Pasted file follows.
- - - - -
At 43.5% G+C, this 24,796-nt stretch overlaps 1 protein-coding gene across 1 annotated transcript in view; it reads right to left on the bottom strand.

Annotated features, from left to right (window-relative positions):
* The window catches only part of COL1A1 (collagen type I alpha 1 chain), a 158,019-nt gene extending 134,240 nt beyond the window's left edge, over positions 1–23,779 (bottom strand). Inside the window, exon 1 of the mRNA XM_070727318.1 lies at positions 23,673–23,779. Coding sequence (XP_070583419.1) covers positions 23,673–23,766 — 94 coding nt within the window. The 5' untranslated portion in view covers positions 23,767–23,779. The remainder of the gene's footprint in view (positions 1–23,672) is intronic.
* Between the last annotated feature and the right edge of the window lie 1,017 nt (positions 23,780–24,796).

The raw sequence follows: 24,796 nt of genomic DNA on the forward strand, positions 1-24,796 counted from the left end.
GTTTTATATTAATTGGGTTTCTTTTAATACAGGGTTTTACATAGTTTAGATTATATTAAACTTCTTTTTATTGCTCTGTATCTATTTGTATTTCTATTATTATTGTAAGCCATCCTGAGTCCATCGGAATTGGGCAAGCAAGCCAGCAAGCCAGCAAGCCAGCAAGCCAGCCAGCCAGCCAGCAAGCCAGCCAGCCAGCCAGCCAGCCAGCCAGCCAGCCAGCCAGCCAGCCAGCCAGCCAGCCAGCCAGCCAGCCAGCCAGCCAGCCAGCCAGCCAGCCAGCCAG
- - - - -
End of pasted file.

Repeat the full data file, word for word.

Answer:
At 43.5% G+C, this 24,796-nt stretch overlaps 1 protein-coding gene across 1 annotated transcript in view; it reads right to left on the bottom strand.

Annotated features, from left to right (window-relative positions):
* The window catches only part of COL1A1 (collagen type I alpha 1 chain), a 158,019-nt gene extending 134,240 nt beyond the window's left edge, over positions 1–23,779 (bottom strand). Inside the window, exon 1 of the mRNA XM_070727318.1 lies at positions 23,673–23,779. Coding sequence (XP_070583419.1) covers positions 23,673–23,766 — 94 coding nt within the window. The 5' untranslated portion in view covers positions 23,767–23,779. The remainder of the gene's footprint in view (positions 1–23,672) is intronic.
* Between the last annotated feature and the right edge of the window lie 1,017 nt (positions 23,780–24,796).

The raw sequence follows: 24,796 nt of genomic DNA on the forward strand, positions 1-24,796 counted from the left end.
GTTTTATATTAATTGGGTTTCTTTTAATACAGGGTTTTACATAGTTTAGATTATATTAAACTTCTTTTTATTGCTCTGTATCTATTTGTATTTCTATTATTATTGTAAGCCATCCTGAGTCCATCGGAATTGGGCAAGCAAGCCAGCAAGCCAGCAAGCCAGCAAGCCAGCCAGCCAGCCAGCAAGCCAGCCAGCCAGCCAGCCAGCCAGCCAGCCAGCCAGCCAGCCAGCCAGCCAGCCAGCCAGCCAGCCAGCCAGCCAGCCAGCCAGCCAGCCAGCCAGCCAG